While the Power Industry Law is not the only piece of Energy Reform secondary legislation that holds implications for the power sector and related clean power roll-out in Mexico, it is the law that likely represents the most fundamental change for the Mexican power market moving forward.  However, other pieces of secondary legislation will also peripherally affect Mexican (clean) power: (i) the Coordinated Regulatory Bodies Law, which aims to fortify the power sector regulator, i.e., Energy Regulatory Commission (Comisión Reguladora de Energía (CRE)) and give it technical, budgetary and operational autonomy to better fit a more competitive Mexican power market in which private actors will now participate, (ii) the General Law on Public Debt, which affords the CFE greater budgetary autonomy, thus facilitating CFE’s engagement with private (clean) power generators; (iii) the Foreign Investment Law, which allows for foreign investment in power generation and trading activities and, through contracts with the government, in power transmission and distribution, (iv) the Geothermal Energy Law, which aims to regulate the prospecting, exploration and exploitation of geothermal resources for energy development in order to generate electricity, among other uses.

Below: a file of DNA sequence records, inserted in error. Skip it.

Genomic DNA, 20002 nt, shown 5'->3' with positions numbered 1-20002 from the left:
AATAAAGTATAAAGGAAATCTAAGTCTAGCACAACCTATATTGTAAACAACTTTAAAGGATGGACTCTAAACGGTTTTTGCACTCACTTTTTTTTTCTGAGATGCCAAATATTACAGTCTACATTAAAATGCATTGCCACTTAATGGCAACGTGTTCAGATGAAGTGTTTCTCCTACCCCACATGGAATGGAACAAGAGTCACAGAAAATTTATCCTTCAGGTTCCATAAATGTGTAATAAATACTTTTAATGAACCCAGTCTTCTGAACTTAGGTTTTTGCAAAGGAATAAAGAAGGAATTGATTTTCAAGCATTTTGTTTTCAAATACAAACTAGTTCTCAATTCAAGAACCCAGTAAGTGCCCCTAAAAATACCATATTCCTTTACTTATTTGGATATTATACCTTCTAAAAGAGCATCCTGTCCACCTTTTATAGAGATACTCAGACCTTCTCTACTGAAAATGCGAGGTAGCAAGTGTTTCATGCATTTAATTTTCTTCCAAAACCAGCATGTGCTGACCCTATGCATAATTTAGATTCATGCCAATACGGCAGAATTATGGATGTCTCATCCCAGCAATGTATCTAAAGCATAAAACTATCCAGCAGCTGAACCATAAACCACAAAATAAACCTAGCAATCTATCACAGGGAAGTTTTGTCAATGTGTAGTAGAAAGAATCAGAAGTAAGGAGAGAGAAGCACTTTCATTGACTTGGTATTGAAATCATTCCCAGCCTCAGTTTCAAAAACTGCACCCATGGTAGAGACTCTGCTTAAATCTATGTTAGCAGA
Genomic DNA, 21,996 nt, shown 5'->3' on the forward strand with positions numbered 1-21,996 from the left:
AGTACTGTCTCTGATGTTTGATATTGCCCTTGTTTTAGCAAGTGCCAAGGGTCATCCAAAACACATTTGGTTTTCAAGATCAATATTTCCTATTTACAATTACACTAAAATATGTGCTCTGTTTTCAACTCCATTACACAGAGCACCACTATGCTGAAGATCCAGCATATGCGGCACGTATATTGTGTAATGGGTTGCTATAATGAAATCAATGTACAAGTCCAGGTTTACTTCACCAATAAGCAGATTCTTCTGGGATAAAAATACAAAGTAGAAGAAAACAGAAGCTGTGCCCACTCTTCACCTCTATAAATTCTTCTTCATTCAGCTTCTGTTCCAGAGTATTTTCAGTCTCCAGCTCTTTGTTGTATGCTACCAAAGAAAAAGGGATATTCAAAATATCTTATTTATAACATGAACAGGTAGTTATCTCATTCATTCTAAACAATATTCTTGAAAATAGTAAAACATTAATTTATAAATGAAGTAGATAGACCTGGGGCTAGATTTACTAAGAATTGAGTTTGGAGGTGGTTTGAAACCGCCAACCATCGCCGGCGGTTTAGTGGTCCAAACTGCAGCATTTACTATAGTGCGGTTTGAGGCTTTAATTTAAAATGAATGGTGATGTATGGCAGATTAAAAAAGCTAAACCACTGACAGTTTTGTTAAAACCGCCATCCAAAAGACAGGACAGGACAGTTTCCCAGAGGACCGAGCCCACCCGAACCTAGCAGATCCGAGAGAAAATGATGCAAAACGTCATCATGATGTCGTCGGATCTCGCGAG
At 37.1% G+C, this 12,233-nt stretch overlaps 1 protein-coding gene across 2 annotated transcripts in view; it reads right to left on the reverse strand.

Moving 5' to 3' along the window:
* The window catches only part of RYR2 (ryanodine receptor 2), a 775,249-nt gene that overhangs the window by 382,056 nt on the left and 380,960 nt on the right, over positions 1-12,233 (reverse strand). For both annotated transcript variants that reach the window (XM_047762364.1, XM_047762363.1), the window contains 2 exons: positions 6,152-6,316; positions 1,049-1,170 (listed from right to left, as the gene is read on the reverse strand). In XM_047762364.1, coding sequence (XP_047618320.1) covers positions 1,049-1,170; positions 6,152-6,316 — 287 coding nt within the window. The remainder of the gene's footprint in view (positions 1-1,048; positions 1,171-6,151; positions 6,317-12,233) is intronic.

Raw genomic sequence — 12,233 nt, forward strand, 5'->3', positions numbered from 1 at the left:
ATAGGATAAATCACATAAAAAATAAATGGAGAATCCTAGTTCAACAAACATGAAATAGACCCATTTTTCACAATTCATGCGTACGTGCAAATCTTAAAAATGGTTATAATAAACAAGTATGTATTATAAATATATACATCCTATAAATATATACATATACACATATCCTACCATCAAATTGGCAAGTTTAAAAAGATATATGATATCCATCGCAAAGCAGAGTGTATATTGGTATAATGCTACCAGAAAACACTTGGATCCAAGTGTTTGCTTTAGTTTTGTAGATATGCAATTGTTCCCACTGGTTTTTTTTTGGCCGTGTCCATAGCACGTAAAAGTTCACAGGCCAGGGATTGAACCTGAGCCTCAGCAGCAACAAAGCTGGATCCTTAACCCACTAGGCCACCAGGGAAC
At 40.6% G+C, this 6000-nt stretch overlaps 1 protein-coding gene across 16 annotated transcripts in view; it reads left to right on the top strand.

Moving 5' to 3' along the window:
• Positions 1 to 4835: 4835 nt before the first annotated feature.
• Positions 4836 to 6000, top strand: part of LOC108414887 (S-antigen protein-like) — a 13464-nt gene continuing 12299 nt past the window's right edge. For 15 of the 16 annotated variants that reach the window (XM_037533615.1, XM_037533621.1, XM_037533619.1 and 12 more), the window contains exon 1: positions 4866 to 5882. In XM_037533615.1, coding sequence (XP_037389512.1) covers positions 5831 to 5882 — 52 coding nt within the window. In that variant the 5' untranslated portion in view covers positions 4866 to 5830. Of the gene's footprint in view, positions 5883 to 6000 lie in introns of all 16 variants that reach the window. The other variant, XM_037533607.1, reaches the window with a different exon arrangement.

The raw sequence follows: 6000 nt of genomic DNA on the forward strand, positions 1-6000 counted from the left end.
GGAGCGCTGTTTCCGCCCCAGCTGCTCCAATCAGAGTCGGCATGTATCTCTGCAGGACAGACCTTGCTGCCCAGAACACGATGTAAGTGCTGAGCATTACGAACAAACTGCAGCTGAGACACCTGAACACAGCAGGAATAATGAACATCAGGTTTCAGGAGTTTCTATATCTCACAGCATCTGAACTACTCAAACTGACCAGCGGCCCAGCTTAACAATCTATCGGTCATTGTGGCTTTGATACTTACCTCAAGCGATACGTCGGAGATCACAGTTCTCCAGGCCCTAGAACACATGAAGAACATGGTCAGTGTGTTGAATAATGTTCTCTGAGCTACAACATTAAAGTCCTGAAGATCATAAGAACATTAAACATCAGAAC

The Peña Nieto government has thus far marketed the Energy Reform as a way to reduce energy costs for both businesses and consumers.  With respect to the power sector, that several pieces of the related secondary legislation now allow private actors to participate in power generation, transmission and distribution, and trading certainly sets the stage for electricity rate reductions and also augurs well for increasing clean energy’s share of the Mexican power market.  Nonetheless, how effectively Mexico’s future ISO affords cost-based access to (clean) power generators remains unclear; Mexico’s Executive Branch issued on August 28, 2014 a decree creating the ISO and establishing its organization, operations and powers, and CFE has until late-November to transfer to this ISO all the human, material and financial resources necessary for effective power market planning.  Consequently, the new reformed Mexican power sector will not begin to truly take shape until mid- to late-2015, and any private clean energy investment boom in such sector will likely occur thereafter.